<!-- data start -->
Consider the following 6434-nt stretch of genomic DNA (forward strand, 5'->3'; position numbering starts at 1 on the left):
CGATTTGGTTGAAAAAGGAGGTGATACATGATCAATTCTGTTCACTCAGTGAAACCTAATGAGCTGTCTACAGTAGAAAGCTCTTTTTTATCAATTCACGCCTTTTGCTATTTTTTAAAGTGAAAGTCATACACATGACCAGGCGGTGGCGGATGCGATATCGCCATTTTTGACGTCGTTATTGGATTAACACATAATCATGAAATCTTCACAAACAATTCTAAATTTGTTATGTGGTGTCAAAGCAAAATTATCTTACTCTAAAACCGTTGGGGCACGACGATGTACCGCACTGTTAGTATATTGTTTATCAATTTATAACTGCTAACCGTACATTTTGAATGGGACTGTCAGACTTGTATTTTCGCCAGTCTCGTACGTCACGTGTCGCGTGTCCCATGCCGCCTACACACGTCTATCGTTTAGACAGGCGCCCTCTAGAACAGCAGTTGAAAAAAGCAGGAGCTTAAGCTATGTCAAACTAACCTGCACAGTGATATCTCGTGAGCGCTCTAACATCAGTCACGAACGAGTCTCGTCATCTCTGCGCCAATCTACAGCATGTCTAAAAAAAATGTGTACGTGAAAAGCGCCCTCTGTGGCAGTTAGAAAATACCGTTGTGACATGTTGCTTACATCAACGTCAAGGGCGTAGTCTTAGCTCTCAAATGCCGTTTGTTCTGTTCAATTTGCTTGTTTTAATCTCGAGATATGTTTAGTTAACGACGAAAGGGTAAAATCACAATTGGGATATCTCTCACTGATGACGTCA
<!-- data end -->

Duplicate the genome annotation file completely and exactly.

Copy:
Consider the following 6434-nt stretch of genomic DNA (forward strand, 5'->3'; position numbering starts at 1 on the left):
CGATTTGGTTGAAAAAGGAGGTGATACATGATCAATTCTGTTCACTCAGTGAAACCTAATGAGCTGTCTACAGTAGAAAGCTCTTTTTTATCAATTCACGCCTTTTGCTATTTTTTAAAGTGAAAGTCATACACATGACCAGGCGGTGGCGGATGCGATATCGCCATTTTTGACGTCGTTATTGGATTAACACATAATCATGAAATCTTCACAAACAATTCTAAATTTGTTATGTGGTGTCAAAGCAAAATTATCTTACTCTAAAACCGTTGGGGCACGACGATGTACCGCACTGTTAGTATATTGTTTATCAATTTATAACTGCTAACCGTACATTTTGAATGGGACTGTCAGACTTGTATTTTCGCCAGTCTCGTACGTCACGTGTCGCGTGTCCCATGCCGCCTACACACGTCTATCGTTTAGACAGGCGCCCTCTAGAACAGCAGTTGAAAAAAGCAGGAGCTTAAGCTATGTCAAACTAACCTGCACAGTGATATCTCGTGAGCGCTCTAACATCAGTCACGAACGAGTCTCGTCATCTCTGCGCCAATCTACAGCATGTCTAAAAAAAATGTGTACGTGAAAAGCGCCCTCTGTGGCAGTTAGAAAATACCGTTGTGACATGTTGCTTACATCAACGTCAAGGGCGTAGTCTTAGCTCTCAAATGCCGTTTGTTCTGTTCAATTTGCTTGTTTTAATCTCGAGATATGTTTAGTTAACGACGAAAGGGTAAAATCACAATTGGGATATCTCTCACTGATGACGTCA